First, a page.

By Christine Swanberg
Author and Poet
The recession has been difficult. Though we have seen some progress in the stock market in 2008, there seems to be a nagging concern about retail this holiday.
This holiday, it seems many people are still cutting back on Christmas, simplifying, mostly out of budget constraints. Yet, sometimes it just feels good to keep things simple, doesn’t it?
Although this poem was written nearly 20 years ago, perhaps it has a special meaning these days when people are living more frugally because of the economy. Perhaps you actually enjoy the holidays a little more that way. Who’s to say?
This poem first appeared in Slow Miracle, from Lake Shore Publishing. It also appeared last year in this column, and since receiving good feedback on it, here it is again for the season. Know that it is OK to keep it simple. Know that it is OK to say no when the season becomes stressful rather than joyous.
You walk down the cold basement stairs,
“Tis the season to be jolly” on your mind.
When you open the cool closet doors,
familiar musty shelves of boxes,
crates of memories and junk sift together
like the butter cookies you no longer eat.
Scrawled on the crumbling cardboard:
Textbooks. Hawaii. Wedding. Will.
Christmas. Christmas. Christmas.
Dusty, plastic holly cascades from one.
A too cute Santa winks from another
(his good eye stolen by the cat).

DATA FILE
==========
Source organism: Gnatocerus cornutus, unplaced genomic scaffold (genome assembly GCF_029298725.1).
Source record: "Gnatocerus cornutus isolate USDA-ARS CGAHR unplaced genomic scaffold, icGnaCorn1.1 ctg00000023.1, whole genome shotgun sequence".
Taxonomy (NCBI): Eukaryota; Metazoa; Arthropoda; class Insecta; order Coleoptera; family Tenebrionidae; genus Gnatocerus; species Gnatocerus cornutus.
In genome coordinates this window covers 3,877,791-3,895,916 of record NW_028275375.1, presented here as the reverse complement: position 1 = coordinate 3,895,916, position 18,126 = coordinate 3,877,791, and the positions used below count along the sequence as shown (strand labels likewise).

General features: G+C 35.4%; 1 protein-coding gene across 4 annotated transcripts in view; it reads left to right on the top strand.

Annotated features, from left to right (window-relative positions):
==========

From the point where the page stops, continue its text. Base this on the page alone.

Forty years of grab bags, office parties:
so many well-intentioned little gifts.
So bless the crafto-maniacs who slide
into your life, who leave the tacky ornaments
you finally have the courage to throw away.
Yes, bless them. But not this year.
No. Today, you’ll choose just one,
perhaps a small, crystal manger scene
close the chilly doors with a snap,
and scurry up the stairs. You might place it
nestled among four Advent candles
on the white lace of an old dining room table.
When you turn on white lights of the chandelier,
prisms sparkle. Stars on the ceiling!
“Silent Night” you might be humming,
lighting candles in the warm room,
or maybe another song will come to you:
“Tis a gift to be simple, a gift to be free.”
Christine Swanberg is a local author and poet who has written several books of poetry and formerly wrote a column called “The Writer’s Garret” for this newspaper.
From the December 2-8, 2009 issue